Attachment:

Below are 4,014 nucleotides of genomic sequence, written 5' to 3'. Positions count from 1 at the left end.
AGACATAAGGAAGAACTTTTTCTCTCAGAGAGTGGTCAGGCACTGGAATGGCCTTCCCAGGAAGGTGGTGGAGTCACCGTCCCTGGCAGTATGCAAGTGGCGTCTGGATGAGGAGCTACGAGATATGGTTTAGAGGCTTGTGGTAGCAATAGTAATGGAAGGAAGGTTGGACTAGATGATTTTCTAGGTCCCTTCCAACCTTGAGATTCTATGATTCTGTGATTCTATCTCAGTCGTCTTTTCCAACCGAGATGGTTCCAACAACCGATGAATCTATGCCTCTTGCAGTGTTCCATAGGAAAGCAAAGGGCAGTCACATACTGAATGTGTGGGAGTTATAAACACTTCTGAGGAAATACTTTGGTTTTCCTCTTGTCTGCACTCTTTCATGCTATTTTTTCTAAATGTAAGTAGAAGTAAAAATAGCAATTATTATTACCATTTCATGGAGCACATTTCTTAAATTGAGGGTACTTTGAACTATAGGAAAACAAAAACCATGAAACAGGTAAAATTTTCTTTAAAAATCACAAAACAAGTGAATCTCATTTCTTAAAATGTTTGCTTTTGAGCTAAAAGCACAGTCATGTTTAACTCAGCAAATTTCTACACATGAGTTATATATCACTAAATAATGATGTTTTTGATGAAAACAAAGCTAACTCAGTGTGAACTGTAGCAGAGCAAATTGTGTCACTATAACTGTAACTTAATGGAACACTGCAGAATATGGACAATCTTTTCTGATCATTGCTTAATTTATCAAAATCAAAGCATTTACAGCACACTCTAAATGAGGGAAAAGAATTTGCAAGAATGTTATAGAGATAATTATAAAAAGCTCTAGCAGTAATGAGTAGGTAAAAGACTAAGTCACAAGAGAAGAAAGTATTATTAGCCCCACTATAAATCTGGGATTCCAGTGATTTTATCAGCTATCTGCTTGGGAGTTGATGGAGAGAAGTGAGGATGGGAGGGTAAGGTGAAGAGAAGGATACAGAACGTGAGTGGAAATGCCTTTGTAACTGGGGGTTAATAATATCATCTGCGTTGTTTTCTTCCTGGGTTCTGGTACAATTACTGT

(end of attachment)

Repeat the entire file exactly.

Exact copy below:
Below are 4,014 nucleotides of genomic sequence, written 5' to 3'. Positions count from 1 at the left end.
AGACATAAGGAAGAACTTTTTCTCTCAGAGAGTGGTCAGGCACTGGAATGGCCTTCCCAGGAAGGTGGTGGAGTCACCGTCCCTGGCAGTATGCAAGTGGCGTCTGGATGAGGAGCTACGAGATATGGTTTAGAGGCTTGTGGTAGCAATAGTAATGGAAGGAAGGTTGGACTAGATGATTTTCTAGGTCCCTTCCAACCTTGAGATTCTATGATTCTGTGATTCTATCTCAGTCGTCTTTTCCAACCGAGATGGTTCCAACAACCGATGAATCTATGCCTCTTGCAGTGTTCCATAGGAAAGCAAAGGGCAGTCACATACTGAATGTGTGGGAGTTATAAACACTTCTGAGGAAATACTTTGGTTTTCCTCTTGTCTGCACTCTTTCATGCTATTTTTTCTAAATGTAAGTAGAAGTAAAAATAGCAATTATTATTACCATTTCATGGAGCACATTTCTTAAATTGAGGGTACTTTGAACTATAGGAAAACAAAAACCATGAAACAGGTAAAATTTTCTTTAAAAATCACAAAACAAGTGAATCTCATTTCTTAAAATGTTTGCTTTTGAGCTAAAAGCACAGTCATGTTTAACTCAGCAAATTTCTACACATGAGTTATATATCACTAAATAATGATGTTTTTGATGAAAACAAAGCTAACTCAGTGTGAACTGTAGCAGAGCAAATTGTGTCACTATAACTGTAACTTAATGGAACACTGCAGAATATGGACAATCTTTTCTGATCATTGCTTAATTTATCAAAATCAAAGCATTTACAGCACACTCTAAATGAGGGAAAAGAATTTGCAAGAATGTTATAGAGATAATTATAAAAAGCTCTAGCAGTAATGAGTAGGTAAAAGACTAAGTCACAAGAGAAGAAAGTATTATTAGCCCCACTATAAATCTGGGATTCCAGTGATTTTATCAGCTATCTGCTTGGGAGTTGATGGAGAGAAGTGAGGATGGGAGGGTAAGGTGAAGAGAAGGATACAGAACGTGAGTGGAAATGCCTTTGTAACTGGGGGTTAATAATATCATCTGCGTTGTTTTCTTCCTGGGTTCTGGTACAATTACTGT